Tuesday, April 05, 2016

Divine Mercy especially happens in confession (Sunday homily)

Today has become known as “Divine Mercy Sunday,” which is a recent tradition: 
it was only a few years ago that Pope Saint John Paul II gave it that name, 
inspired as he was by the message of Divine Mercy 
which Saint Faustina Kawalska received from Jesus himself in the 1920s and 30s.

And the thing that stands out from the Gospel, which connects to Divine Mercy, 
is what the Lord Jesus said to the Apostles about forgiving sins. 
This is an opportunity to go back and look at something 
in the Gospel we heard on Holy Thursday, that ties into this.

On Holy Thursday, the Gospel reading describes 
Jesus washing the feet of the apostles. 
And we know that on the same evening, he instituted the Holy Eucharist, 
and said to the Apostles, “Do this in memory of me.”

What you may not realize is the deeper meaning of Jesus washing their feet. 
And I want to say that some of the details I will share 
come from two Biblical scholars, John Bergsma and Brant Pitre. 

The foot washing is an echo of the ordination ritual 
which the priests of the Old Testament took part in; 
they were washed before they became priests, 
and they washed their hands and feet before they entered the sanctuary. 
Also on that same occasion, when Peter resisted having his feet washed, 
Jesus said, “you will have no part” or portion with me. 
This too harks back to what God said of the Levites, 
the priests of the Old Testament – 
that their “portion,” or inheritance, was the Lord himself.

So, understand that when Jesus was with the Apostles on Holy Thursday, 
this was – to use a modern term – their “ordination.” 
On that occasion, they became priests of Jesus Christ, his new priesthood.

Now we come back to today’s Gospel, which happens only three days later, 
in the same place, with all the same people, except for Judas the betrayer, 
and Thomas, who is absent. 
And Jesus “breathes on them,” 
and gives them the authority and power to forgive sins in his name. 
In other words, what we call the sacrament of reconciliation, or confession.

Now, the image of Jesus “breathing” on them is very vivid. 
And, honestly, it might seem a little odd. 
It may well have seemed so when it happened. 

It makes me think of when the Archbishop consecrates the sacred chrism 
during Holy Week, which is used for baptisms, confirmations and ordinations. 
There is a point when the bishop leans over the container of oil, and breathes on it.

It also recalls another moment, which happens at every Mass. 
When the priest is at the altar, and he takes the bread and the wine, 
what does he do?
He leans over, and speaks the words of Christ “to” the bread and the wine.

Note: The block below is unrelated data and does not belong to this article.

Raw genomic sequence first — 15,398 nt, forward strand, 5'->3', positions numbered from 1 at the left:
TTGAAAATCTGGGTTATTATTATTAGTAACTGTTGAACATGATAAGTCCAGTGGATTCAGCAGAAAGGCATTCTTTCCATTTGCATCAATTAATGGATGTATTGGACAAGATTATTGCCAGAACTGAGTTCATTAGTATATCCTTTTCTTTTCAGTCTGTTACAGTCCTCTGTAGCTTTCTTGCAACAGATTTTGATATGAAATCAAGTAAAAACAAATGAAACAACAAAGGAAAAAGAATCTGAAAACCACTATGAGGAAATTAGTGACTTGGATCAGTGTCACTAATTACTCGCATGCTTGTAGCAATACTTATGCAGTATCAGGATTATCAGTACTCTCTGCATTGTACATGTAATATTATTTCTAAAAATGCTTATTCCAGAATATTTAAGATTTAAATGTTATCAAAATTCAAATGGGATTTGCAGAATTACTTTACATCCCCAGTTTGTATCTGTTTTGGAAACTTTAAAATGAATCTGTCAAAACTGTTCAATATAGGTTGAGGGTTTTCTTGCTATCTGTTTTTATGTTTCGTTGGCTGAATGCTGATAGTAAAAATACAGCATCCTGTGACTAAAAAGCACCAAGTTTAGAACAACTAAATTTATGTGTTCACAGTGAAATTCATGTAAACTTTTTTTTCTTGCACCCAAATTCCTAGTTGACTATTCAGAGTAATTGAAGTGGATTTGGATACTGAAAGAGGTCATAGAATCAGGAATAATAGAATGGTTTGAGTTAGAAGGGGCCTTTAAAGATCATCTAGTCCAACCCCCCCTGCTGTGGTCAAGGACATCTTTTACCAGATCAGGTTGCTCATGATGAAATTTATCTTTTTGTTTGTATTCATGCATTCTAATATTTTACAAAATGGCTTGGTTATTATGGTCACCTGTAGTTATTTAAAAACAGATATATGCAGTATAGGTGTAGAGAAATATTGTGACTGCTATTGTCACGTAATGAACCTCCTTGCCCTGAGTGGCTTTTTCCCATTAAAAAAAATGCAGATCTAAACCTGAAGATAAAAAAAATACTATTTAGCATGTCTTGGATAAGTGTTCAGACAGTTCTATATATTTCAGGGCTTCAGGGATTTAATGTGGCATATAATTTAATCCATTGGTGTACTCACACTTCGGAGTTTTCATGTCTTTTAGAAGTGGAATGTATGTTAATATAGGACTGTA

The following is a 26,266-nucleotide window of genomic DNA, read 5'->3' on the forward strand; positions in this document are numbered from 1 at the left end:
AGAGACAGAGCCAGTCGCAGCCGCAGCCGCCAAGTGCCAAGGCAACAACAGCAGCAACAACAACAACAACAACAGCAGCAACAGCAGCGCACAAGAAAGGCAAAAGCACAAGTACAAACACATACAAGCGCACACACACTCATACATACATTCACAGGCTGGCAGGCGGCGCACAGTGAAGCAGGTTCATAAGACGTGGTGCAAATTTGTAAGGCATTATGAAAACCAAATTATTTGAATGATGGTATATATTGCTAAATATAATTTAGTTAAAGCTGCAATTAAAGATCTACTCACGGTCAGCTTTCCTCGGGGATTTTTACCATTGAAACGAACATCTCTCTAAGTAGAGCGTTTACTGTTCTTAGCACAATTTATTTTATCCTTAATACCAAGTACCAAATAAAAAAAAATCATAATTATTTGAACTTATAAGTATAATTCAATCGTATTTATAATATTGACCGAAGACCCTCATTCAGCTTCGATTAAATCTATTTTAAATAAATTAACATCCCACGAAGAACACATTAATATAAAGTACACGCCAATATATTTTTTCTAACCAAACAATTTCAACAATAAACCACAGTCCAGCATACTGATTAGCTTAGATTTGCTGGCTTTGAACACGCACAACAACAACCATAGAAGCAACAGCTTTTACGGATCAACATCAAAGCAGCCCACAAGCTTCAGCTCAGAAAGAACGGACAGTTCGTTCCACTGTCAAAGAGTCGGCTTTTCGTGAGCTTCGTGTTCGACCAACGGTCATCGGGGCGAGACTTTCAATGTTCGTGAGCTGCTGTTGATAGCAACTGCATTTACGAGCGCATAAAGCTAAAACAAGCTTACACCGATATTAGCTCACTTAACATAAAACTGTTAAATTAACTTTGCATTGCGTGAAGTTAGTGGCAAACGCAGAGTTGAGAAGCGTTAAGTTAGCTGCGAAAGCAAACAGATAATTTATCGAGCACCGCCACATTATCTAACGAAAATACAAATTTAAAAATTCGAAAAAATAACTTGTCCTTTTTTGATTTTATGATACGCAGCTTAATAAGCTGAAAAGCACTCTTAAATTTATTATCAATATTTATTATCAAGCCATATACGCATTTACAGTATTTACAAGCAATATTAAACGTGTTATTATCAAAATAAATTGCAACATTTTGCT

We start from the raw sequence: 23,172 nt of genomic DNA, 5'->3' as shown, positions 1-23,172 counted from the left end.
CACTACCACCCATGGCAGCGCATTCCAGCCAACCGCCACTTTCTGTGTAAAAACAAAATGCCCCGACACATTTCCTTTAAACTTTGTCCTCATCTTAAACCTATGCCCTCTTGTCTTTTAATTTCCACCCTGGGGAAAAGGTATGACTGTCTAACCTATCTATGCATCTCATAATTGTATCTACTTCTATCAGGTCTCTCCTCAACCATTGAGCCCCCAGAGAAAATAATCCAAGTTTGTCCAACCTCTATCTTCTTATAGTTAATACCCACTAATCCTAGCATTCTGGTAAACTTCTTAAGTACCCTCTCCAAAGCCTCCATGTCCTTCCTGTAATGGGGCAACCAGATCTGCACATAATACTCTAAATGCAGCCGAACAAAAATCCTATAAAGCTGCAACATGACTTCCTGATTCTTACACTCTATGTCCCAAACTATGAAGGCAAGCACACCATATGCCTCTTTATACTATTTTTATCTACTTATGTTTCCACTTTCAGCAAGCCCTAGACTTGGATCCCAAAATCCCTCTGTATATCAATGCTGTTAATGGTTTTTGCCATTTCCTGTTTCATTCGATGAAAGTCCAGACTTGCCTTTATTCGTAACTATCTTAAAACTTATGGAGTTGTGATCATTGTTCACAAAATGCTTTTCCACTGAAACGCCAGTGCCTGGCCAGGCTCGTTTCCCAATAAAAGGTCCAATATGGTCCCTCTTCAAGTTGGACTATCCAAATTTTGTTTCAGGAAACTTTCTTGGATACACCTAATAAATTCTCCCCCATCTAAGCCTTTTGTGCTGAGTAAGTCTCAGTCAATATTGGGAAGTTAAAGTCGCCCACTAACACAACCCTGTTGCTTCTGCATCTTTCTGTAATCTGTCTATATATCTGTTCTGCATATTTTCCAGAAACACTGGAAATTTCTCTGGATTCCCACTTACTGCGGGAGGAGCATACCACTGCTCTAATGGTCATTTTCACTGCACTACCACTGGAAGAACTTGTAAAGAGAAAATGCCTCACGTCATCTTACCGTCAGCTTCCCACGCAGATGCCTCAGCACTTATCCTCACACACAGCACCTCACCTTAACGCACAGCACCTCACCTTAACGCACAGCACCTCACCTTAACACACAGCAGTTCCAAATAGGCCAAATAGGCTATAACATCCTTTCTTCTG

All this recalls the Book of Genesis, 
when God created the world through the Spirit, 
by “speaking” it into existence: “Let there be light,” God said, and there was. 
But when Jesus breathes on the Apostles, this is not the beginning of Creation, 
but the beginning of the redemption of all Creation.

So let’s not underestimate the power at work in the sacrament of confession. 
When the priest is at the altar,
 and he speaks the words of Christ over the bread and wine, what happens? 
It becomes Jesus’ own Body and Blood. We kneel and we adore. 
We are filled with wonder and love, and we push all doubt out of our minds: 
yes, that truly is Jesus!

So what about when we hear the words of absolution, in confession? 
Sometimes people wonder, oh, were all my sins forgiven? 
Does God really forgive? 
You just heard the priest say it: ALL your sins are forgiven.* All of them! 
Why doubt that is true? 
To doubt that you are forgiven is like doubting that the Eucharist really is Jesus. 
It’s the same power, the same Lord.

Just as Jesus said to Thomas, he says to us: do not be unbelieving, but believe!

Now, what makes the sacrament of confession most effective is two things: 
First, we have to make frequent use of it. I think monthly is a good rule of thumb; 
but that’s a “rule of thumb.” It’s not my place to say anyone “must” go that often. 

That said, if you don’t see much fruit of the sacrament in your life, 
maybe take advantage of it more often.

And the second thing that makes this sacrament fruitful is a good follow up. 
I often say in the confessional that the best thing to do, after leaving, 
is to ask the Holy Spirit’s help in writing a spiritual to-do list. It’s not that hard. 
If we have been treating our family badly, or neglecting our spouse, 
or been lazy at work, 
or spending too much time with the wrong sorts of things on the Internet, 
or drinking too much—whatever it is, there’s your spiritual to-do list.

But when we have a very general resolution, 
have you noticed, nothing much comes of that? 
“Someday I’ll start getting up earlier.” It’ll never happen! 
We have to make very specific resolutions. “Tomorrow,” or, 
“Today, I’m going to stop cursing.”

In addition to a resolution, make a plan. If you’re going to go on a diet, 
you make a plan. If you’re going to learn Spanish, you make a plan.

If it’s too hard to get started – I know what that feels like! – 
then do what I’ve done many times over the years. 
Ask the Holy Spirit to give you the motivation. 
Just say, “Holy Spirit, help me to…” and fill in whatever it is. 
Pray that prayer every day, even several times a day. 
The Apostles needed Jesus to breathe the Holy Spirit on them, and so do we!

* OK, this is embarrassing...After the third time I delivered this homily, I realized I'd made a mistake. The words of absolution do not, actually, include the word "all," as in, "all your sins"! How could I make such a mistake? Because the "all" is clearly implied; and I have many, many times in confession made this very point. That said, in the last time I gave this homily, I had to clarify this, and I will do so in the parish bulletin.

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